May Chong’s poem “Social Media Manticore” appears in Issue 12 of Mithila Review available at GumroadAmazon (Kindle) & Apple iBooks stores.

Please tell us briefly about your work and background.

I’m a Chinese Malaysian who writes mostly poetry, with a smattering of speculative fiction. My day job is spent editing and writing digital content for advertising and branding purposes, so I used to joke writing spec and poetry gave me an opportunity to come back just a little bit closer to the truth. I also do some spoken word, which allows me to be the gigantic ham of my dreams.

When did you start writing fiction/poetry?

Even as a child I always loved coming up with stories. I wrote my fair share of emotional teenage poetry (and scared some teachers), then came back to the form to cope with work stresses. I started aiming at publication from 2015, when I sent in a short story for a local anthology call. And now here we are!

What is your poem “Social Media Manticore” which appears in Issue 12 of Mithila Review about?

It’s about a manticore saddled with managing the scorching mess of a social media page her boss has managed to get himself involved in, from the viewpoint of her sympathetic (non-human) partner.

What was the inspiration behind this poem?

“Social Media Manticore” was inspired by my experiences as a young, anxious social media manager working solo on a big project. Dealing with non-stop comments and questions 7 days a week very efficiently poisoned, my health, social life and relationships. 0/10, would not recommend.

The poem was born some time in 2015/16, so as I came back to it, I melded what I was doing at the time with what I and my colleagues ended up doing on the job as the field ad the scope of our work evolved.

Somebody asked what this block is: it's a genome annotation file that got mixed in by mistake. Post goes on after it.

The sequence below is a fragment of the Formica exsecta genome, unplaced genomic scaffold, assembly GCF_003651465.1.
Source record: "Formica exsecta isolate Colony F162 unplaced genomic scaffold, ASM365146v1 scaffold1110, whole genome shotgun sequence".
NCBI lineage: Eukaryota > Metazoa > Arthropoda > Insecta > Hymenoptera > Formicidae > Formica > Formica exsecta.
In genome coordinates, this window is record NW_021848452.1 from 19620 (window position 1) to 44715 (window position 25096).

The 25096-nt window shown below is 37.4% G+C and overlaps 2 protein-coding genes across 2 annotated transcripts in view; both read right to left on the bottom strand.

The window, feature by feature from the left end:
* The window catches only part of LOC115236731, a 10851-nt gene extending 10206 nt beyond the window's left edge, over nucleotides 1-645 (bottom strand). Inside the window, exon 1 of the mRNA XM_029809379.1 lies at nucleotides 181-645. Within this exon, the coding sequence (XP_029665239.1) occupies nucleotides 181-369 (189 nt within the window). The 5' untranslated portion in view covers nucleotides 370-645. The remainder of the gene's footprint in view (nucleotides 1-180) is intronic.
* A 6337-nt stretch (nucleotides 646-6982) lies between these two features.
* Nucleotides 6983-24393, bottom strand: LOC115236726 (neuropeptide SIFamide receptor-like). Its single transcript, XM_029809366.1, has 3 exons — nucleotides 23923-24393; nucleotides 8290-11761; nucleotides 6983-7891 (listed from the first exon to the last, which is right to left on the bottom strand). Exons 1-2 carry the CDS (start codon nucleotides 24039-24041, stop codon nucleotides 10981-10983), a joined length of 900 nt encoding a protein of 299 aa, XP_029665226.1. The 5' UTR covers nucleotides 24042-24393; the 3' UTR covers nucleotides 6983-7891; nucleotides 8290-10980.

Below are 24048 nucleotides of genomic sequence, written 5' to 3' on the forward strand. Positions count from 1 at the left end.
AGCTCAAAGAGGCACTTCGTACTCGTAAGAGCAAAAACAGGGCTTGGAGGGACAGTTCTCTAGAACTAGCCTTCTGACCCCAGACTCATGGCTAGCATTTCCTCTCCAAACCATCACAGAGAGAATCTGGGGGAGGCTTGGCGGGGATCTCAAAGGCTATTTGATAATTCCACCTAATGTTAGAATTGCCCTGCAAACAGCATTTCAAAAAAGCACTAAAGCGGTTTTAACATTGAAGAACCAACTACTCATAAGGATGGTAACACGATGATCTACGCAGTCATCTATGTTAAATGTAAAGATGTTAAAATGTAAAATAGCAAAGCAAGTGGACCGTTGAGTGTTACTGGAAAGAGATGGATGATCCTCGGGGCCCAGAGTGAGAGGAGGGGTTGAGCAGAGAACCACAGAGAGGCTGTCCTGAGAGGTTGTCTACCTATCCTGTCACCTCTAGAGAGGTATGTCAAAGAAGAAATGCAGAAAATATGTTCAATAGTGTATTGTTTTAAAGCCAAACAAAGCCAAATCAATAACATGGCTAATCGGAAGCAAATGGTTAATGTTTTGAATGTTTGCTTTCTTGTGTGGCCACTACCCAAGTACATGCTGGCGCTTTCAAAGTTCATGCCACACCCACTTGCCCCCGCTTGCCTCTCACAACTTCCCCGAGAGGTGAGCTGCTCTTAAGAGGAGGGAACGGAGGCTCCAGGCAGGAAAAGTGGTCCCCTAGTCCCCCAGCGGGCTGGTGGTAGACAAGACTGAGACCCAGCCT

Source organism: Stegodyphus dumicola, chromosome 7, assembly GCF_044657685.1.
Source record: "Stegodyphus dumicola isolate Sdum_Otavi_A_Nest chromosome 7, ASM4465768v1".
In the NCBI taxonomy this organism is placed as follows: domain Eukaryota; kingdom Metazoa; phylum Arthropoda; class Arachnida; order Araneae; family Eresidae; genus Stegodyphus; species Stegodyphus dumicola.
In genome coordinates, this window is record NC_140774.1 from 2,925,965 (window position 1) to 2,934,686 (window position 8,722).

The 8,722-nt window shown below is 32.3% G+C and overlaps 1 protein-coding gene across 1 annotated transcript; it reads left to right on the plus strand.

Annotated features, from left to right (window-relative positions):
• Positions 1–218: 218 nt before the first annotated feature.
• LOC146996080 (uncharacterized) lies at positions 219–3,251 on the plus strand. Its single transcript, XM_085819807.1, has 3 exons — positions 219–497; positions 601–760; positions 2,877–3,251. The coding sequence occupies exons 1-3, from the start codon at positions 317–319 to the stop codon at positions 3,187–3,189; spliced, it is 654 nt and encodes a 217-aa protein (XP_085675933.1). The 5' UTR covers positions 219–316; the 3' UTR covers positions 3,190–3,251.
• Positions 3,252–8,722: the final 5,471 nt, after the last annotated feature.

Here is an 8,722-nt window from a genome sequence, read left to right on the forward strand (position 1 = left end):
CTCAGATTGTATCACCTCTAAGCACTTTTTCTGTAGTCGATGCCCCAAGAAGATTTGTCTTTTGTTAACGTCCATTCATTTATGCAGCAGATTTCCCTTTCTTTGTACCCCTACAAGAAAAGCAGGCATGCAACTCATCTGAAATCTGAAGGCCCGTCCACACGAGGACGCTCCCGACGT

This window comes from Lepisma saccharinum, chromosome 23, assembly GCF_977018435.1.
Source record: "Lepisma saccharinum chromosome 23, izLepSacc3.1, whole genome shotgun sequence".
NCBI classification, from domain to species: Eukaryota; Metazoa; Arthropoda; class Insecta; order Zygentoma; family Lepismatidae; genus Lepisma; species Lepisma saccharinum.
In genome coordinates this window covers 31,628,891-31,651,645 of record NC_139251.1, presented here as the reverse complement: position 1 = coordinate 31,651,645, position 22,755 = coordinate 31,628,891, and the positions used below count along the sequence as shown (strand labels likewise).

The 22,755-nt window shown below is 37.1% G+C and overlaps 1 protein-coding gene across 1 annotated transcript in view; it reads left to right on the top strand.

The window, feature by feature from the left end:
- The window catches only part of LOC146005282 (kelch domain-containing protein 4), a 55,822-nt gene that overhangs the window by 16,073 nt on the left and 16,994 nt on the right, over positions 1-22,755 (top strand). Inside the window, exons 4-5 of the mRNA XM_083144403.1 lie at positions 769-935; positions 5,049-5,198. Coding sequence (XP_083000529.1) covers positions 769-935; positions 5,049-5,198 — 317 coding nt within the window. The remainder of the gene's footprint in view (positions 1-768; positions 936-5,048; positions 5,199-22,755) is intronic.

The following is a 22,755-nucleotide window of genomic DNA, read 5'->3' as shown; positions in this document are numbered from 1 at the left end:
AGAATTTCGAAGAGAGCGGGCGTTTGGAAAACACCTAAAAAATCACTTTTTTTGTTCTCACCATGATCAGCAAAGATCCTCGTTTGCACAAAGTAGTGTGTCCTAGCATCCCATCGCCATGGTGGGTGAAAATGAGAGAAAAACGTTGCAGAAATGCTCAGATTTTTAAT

What was the most challenging aspect of writing this poem?

I always have problems deciding where to put those linebreaks! But there was also the challenge of balancing mythological/cultural references with the details of work that people might not think about much, beyond thinking any random intern can do it. Nevertheless I hope the readers enjoy the piece.

This poem was first written before Trump became president, before we found out how deep Cambridge Analytica was embroiled in other countries’ elections, before Malaysia elected a new government, before a lot of things. There’s a lot it doesn’t cover. Social media remains a multiple-edged blade for so many of us, so the least we can do is make it a little less like hell. Deplatform hate, uplift love, and please remember: behind your fave brand or username there is an actual person, probably doing the best they can under current circumstances, also probably not a lion-scorpion hybrid with multiple rows.

What are you working on these days?

I’m getting chapbook manuscripts out, so when someone asks if I have a book of my own I can finally say yes!

What are you reading these days?

I’m reading/re-reading Building A StoryBrand (Donald Miller) for the day job, but my TBR list also has The True Queen (Zen Cho) and Sergius Seeks Bacchus (Norman Erikson Pasaribu) on it.

Any upcoming publications?

Can never quite tell when to announce these things… but I do have more work coming out in December/January, which you’ll find me trumpeting joyfully about on my Twitter as it goes live. Two poems about fish, one… something-or-other about the year 2020.

You can find Chong’s poem “Social Media Manticore” in Issue 12 of Mithila Review available at GumroadAmazon (Kindle)Apple (iBooks)B&NKobo & Weightless Books. You can also read it here.  

May Chong
May Chong is a Malaysian poet/spec writer who writes to tackle the heart and tickle the soul. Her verse has been published in Strange Horizons, LONTAR #10, Apparition Lit, and Multiverse: an international science fiction poetry anthology. She tweets about writing and weird insect encounters at @maysays.
Salik Shah
Salik Shah is the founding editor and publisher of Mithila Review. You can find him on Twitter: @Salik Website: salikshah.com